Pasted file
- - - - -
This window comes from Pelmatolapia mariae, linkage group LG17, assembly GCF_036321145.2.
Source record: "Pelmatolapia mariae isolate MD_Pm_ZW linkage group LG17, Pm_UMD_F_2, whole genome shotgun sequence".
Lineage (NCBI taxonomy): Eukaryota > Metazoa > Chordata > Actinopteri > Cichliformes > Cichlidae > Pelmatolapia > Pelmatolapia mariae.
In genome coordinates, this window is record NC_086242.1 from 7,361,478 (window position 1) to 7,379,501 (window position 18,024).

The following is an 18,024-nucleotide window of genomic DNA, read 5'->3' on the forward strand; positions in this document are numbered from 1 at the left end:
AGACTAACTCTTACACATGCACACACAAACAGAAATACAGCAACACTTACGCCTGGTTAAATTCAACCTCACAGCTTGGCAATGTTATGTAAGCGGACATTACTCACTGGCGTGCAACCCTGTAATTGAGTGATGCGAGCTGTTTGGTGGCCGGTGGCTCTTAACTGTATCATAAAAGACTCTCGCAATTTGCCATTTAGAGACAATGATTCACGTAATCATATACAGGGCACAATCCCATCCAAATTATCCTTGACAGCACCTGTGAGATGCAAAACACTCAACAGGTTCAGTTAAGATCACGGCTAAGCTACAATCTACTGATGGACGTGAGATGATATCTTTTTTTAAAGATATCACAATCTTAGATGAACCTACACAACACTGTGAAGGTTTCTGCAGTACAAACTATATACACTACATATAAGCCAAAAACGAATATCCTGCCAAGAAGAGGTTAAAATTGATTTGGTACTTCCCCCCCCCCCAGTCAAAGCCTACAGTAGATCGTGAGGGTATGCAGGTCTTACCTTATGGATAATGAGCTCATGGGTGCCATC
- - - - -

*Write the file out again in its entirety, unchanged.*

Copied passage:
This window comes from Pelmatolapia mariae, linkage group LG17, assembly GCF_036321145.2.
Source record: "Pelmatolapia mariae isolate MD_Pm_ZW linkage group LG17, Pm_UMD_F_2, whole genome shotgun sequence".
Lineage (NCBI taxonomy): Eukaryota > Metazoa > Chordata > Actinopteri > Cichliformes > Cichlidae > Pelmatolapia > Pelmatolapia mariae.
In genome coordinates, this window is record NC_086242.1 from 7,361,478 (window position 1) to 7,379,501 (window position 18,024).

The following is an 18,024-nucleotide window of genomic DNA, read 5'->3' on the forward strand; positions in this document are numbered from 1 at the left end:
AGACTAACTCTTACACATGCACACACAAACAGAAATACAGCAACACTTACGCCTGGTTAAATTCAACCTCACAGCTTGGCAATGTTATGTAAGCGGACATTACTCACTGGCGTGCAACCCTGTAATTGAGTGATGCGAGCTGTTTGGTGGCCGGTGGCTCTTAACTGTATCATAAAAGACTCTCGCAATTTGCCATTTAGAGACAATGATTCACGTAATCATATACAGGGCACAATCCCATCCAAATTATCCTTGACAGCACCTGTGAGATGCAAAACACTCAACAGGTTCAGTTAAGATCACGGCTAAGCTACAATCTACTGATGGACGTGAGATGATATCTTTTTTTAAAGATATCACAATCTTAGATGAACCTACACAACACTGTGAAGGTTTCTGCAGTACAAACTATATACACTACATATAAGCCAAAAACGAATATCCTGCCAAGAAGAGGTTAAAATTGATTTGGTACTTCCCCCCCCCCCAGTCAAAGCCTACAGTAGATCGTGAGGGTATGCAGGTCTTACCTTATGGATAATGAGCTCATGGGTGCCATC